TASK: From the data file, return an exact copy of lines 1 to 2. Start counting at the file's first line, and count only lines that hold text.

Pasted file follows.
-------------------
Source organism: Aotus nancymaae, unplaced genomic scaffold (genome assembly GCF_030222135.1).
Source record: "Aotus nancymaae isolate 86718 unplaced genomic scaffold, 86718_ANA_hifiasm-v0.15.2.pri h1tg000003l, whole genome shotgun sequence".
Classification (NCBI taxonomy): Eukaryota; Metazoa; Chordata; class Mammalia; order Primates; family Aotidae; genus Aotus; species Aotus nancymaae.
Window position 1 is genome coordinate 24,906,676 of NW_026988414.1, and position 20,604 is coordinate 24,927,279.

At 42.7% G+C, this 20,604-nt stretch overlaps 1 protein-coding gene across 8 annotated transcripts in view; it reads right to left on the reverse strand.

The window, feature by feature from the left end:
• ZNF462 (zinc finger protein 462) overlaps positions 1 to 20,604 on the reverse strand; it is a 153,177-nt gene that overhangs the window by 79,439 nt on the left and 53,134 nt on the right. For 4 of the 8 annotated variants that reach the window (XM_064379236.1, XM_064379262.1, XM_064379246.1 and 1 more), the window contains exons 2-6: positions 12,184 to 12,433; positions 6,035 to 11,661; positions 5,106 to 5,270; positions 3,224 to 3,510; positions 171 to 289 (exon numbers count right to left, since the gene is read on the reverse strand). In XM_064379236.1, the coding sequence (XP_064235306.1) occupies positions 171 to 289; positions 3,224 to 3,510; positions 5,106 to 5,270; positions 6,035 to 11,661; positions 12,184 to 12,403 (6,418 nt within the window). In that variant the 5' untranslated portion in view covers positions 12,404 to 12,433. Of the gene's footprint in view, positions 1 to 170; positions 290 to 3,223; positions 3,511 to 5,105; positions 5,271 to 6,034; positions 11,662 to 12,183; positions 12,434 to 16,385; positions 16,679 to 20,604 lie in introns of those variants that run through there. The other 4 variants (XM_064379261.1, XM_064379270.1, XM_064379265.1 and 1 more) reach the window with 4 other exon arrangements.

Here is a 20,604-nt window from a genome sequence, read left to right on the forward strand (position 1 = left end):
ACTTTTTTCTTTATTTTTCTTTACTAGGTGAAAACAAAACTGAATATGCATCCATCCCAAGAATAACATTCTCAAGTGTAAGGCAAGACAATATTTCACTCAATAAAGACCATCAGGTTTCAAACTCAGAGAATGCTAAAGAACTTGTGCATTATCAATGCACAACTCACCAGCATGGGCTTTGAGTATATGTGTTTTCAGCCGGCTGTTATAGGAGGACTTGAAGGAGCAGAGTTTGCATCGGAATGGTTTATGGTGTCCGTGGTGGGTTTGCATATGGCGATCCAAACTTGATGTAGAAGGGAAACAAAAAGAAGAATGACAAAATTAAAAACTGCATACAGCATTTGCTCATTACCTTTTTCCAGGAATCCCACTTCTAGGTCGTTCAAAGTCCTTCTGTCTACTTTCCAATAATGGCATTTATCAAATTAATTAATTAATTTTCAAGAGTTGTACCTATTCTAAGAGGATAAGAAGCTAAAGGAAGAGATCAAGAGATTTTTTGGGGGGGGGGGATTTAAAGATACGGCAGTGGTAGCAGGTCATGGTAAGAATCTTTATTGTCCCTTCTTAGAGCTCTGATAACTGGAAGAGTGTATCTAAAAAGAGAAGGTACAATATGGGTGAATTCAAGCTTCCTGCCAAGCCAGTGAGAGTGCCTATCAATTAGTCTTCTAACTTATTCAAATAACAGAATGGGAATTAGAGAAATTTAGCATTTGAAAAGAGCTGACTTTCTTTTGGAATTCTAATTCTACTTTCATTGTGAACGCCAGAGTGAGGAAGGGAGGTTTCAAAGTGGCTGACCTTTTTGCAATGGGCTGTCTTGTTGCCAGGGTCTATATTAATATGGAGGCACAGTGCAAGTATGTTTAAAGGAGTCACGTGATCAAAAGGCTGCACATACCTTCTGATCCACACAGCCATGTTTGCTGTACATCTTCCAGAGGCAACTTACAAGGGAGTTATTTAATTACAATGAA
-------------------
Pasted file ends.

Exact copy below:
Source organism: Aotus nancymaae, unplaced genomic scaffold (genome assembly GCF_030222135.1).
Source record: "Aotus nancymaae isolate 86718 unplaced genomic scaffold, 86718_ANA_hifiasm-v0.15.2.pri h1tg000003l, whole genome shotgun sequence".